By Rachel Goff

At the annual Mad River Glen shareholder meeting that took place on Saturday, April 5, co-op members came together to discuss the past and the future of the ski area, focusing mainly on one aspect of mountain operations that could extend its season: snowmaking.

Currently, Mad River Glen makes enough snow to maintain the base area and lower elevation run-outs, relying on "very basic, bare bones, simplistic and antiquated infrastructure," president Jamey Wimble said.

Due to limited snowmaking, Mad River Glen was forced to close for much of this past January when temperatures warmed and the real white stuff melted, while other ski areas with more advanced infrastructure were able to remain open.

If Mad River Glen were to expand its snowmaking to help the ski area get through low-snow periods without closing, Wimble explained, the first priority would be to make snow on "trouble areas" that can restrict access to mid-mountain skiing, including the trail Porcupine and part of the way up Bunny.

The second priority would be to make snow up to the top of the Sunnyside Double chairlift and to the midstation at the Single Chair. According to Wimble, "It wouldn't really take much more to give us the capability of running two lifts." Lastly, Mad River Glen would look to expand snowmaking to the Birdland area on the northern side of the mountain.


While many Mad River Glen lovers laud the mountain's all-natural snow, the ski area "did not reject snowmaking over the years because of an anti-snowmaking philosophy, per se," explains a report published on the co-op's website. Instead, the mountain "developed as it did due to the economic realities of the ski area and what the costs of the system would entail. Several engineering studies and site reviews were done to assess the potential for snowmaking upgrades, but a feasible solution was never found."

According to Wimble, the main physical and regulatory limitation to expanding Mad River Glen's snowmaking is water.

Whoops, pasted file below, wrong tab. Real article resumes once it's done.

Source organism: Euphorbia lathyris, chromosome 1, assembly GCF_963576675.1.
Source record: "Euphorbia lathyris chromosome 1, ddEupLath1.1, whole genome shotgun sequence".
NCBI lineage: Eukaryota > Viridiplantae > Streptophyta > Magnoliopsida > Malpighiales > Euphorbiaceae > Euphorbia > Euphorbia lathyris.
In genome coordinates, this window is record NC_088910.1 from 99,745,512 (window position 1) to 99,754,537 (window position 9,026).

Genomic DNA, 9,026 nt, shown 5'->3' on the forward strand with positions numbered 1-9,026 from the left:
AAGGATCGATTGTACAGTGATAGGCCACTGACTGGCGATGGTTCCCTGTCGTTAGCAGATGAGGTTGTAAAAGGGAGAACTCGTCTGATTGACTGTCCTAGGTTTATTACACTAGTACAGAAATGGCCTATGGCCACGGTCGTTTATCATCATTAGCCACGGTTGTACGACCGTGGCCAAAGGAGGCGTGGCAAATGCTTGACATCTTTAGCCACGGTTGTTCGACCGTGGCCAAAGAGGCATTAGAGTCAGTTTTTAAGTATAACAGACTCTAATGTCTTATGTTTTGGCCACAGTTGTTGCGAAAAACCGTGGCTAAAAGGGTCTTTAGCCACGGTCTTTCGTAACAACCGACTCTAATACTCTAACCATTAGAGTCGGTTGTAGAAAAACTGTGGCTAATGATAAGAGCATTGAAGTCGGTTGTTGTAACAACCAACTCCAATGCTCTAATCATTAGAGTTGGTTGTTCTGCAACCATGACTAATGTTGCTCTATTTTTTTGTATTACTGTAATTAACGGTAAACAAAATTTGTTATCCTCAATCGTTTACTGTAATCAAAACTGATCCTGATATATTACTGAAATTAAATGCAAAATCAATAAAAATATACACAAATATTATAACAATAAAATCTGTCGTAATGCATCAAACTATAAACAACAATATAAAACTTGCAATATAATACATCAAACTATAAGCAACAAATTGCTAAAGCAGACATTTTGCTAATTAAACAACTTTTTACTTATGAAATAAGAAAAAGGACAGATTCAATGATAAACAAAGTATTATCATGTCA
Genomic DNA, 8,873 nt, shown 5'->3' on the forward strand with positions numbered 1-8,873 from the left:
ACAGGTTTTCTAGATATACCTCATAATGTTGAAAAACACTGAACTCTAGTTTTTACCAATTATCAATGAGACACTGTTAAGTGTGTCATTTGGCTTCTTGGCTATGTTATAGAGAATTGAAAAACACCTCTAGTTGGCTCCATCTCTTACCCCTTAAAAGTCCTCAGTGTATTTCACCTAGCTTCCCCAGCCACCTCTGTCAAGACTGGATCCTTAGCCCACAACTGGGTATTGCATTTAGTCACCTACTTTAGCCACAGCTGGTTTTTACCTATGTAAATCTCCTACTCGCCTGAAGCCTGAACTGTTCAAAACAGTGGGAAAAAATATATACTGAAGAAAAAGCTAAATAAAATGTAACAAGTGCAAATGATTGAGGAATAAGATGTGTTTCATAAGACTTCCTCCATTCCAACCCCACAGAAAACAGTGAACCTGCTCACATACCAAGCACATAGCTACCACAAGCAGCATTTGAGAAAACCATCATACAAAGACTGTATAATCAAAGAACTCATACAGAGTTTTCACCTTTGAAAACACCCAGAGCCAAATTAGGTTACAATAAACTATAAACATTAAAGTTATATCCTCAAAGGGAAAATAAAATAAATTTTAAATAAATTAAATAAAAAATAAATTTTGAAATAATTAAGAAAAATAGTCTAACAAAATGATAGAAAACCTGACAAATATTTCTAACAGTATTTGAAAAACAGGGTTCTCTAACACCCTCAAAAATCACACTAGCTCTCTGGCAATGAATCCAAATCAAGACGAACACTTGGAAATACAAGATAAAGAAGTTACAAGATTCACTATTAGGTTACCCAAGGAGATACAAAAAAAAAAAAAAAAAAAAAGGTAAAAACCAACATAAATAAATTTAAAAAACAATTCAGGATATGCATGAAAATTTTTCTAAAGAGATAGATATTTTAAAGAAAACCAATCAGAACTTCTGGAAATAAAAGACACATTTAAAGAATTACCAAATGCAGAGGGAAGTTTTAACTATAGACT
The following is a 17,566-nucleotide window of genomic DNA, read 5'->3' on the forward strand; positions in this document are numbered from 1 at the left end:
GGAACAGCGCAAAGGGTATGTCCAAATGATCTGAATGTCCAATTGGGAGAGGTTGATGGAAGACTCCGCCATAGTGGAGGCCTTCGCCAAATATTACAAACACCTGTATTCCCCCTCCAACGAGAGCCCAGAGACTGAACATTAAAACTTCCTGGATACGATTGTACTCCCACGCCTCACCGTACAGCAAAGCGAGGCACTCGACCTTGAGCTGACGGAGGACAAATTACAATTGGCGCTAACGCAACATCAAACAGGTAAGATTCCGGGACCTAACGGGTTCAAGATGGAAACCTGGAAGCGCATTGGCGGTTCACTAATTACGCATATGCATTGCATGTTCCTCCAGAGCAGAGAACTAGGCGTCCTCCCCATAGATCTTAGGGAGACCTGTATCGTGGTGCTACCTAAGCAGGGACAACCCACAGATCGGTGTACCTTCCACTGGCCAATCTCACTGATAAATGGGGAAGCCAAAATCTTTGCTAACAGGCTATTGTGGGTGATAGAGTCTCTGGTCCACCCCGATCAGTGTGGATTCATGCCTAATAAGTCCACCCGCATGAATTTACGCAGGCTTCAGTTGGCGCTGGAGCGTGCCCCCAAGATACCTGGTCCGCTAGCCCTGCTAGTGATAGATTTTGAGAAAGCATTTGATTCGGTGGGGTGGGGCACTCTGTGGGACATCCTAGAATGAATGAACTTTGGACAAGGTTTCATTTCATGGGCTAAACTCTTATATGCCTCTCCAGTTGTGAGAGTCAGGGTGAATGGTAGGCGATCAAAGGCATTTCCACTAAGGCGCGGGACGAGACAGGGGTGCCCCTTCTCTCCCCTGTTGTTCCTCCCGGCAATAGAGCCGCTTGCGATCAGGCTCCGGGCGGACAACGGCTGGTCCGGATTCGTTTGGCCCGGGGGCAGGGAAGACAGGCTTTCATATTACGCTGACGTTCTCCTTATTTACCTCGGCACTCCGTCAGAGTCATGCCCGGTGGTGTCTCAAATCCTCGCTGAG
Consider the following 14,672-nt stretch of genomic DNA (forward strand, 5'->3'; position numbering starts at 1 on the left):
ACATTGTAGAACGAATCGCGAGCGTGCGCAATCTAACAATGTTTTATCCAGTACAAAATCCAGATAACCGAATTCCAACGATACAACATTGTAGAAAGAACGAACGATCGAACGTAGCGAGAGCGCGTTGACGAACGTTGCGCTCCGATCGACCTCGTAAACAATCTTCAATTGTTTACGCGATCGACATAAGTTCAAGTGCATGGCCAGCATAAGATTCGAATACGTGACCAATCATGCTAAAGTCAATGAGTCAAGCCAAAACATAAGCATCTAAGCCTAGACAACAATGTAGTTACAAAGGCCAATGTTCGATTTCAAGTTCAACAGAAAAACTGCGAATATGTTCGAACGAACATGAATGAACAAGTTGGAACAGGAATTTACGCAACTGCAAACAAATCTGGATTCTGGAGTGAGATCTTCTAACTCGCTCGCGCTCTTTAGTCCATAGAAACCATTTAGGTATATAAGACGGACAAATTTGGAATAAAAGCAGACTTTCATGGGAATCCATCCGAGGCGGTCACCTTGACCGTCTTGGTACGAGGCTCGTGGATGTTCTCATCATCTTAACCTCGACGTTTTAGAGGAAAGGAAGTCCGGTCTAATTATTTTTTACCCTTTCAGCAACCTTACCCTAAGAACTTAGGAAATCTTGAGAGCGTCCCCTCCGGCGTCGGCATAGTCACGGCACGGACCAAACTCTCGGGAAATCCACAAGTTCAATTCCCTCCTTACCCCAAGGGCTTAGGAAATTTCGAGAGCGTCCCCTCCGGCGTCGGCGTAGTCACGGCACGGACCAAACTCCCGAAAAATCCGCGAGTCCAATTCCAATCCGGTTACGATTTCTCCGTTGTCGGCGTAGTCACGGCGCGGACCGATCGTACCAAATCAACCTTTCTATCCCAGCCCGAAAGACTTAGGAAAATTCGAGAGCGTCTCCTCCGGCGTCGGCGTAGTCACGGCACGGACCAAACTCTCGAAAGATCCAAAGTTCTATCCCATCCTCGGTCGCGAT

Right now, Mad River Glen makes snow on 15 acres of trails, which requires roughly 2.6 million gallons of water per foot of snow. If the mountain were to expand its snowmaking operations to cover all three priority areas Wimble identified—64 acres in total—it would need 32 million gallons of water each season.

Currently, Mad River Glen sources its water for snowmaking from the Mill Brook, whose flow diminishes as it freezes over the winter. The mountain is limited by what water is available at the time, as it has no place to store water for future use.

If Mad River Glen were to expand snowmaking, the ski area would have to look for other significant water sources, Wimble said. He identified a high-yielding well at the top of the Appalachian Gap that could increase the mountain's snowmaking capacity, but Mad River Glen's water rights to that well as of now are "unproven," he said.

If the mountain were able to tap into the well, it would still need a place to store the water, as state laws prohibit direct withdrawal from underground sources without rigorous testing over time. Mad River Glen has looked into places to install a snowmaking pond, but the mountain "is a big, giant rock," Wimble said, leaving little to no possibilities.


And then, there's the question of how much expanding snowmaking would cost. Right now, "our whopping budget for snowmaking is about $9,500," Wimble said. Making snow up to the top of the Sunnyside Double would cost an estimated $350,000 a year, in addition to a base capital cost of $6.2 million to install a storage system and more advanced infrastructure.